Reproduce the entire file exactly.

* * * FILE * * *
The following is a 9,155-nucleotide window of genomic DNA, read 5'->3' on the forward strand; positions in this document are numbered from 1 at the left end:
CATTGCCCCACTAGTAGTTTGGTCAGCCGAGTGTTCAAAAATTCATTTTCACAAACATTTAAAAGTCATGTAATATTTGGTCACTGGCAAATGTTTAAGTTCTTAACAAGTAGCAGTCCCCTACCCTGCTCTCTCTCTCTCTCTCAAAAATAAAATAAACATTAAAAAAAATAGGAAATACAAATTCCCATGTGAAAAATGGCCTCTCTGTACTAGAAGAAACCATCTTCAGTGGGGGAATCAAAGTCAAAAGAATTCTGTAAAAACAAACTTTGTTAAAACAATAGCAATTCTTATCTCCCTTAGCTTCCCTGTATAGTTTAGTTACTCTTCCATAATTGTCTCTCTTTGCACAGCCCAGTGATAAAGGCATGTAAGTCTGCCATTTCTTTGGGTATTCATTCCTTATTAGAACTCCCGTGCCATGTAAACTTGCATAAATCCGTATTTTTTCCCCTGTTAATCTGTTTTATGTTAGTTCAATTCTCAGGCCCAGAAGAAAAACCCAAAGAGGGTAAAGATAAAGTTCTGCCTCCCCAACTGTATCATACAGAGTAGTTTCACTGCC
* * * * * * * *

The following is a 9,155-nucleotide window of genomic DNA, read 5'->3' on the forward strand; positions in this document are numbered from 1 at the left end:
CATTGCCCCACTAGTAGTTTGGTCAGCCGAGTGTTCAAAAATTCATTTTCACAAACATTTAAAAGTCATGTAATATTTGGTCACTGGCAAATGTTTAAGTTCTTAACAAGTAGCAGTCCCCTACCCTGCTCTCTCTCTCTCTCTCAAAAATAAAATAAACATTAAAAAAAATAGGAAATACAAATTCCCATGTGAAAAATGGCCTCTCTGTACTAGAAGAAACCATCTTCAGTGGGGGAATCAAAGTCAAAAGAATTCTGTAAAAACAAACTTTGTTAAAACAATAGCAATTCTTATCTCCCTTAGCTTCCCTGTATAGTTTAGTTACTCTTCCATAATTGTCTCTCTTTGCACAGCCCAGTGATAAAGGCATGTAAGTCTGCCATTTCTTTGGGTATTCATTCCTTATTAGAACTCCCGTGCCATGTAAACTTGCATAAATCCGTATTTTTTCCCCTGTTAATCTGTTTTATGTTAGTTCAATTCTCAGGCCCAGAAGAAAAACCCAAAGAGGGTAAAGATAAAGTTCTGCCTCCCCAACTGTATCATACAGAGTAGTTTCACTGCC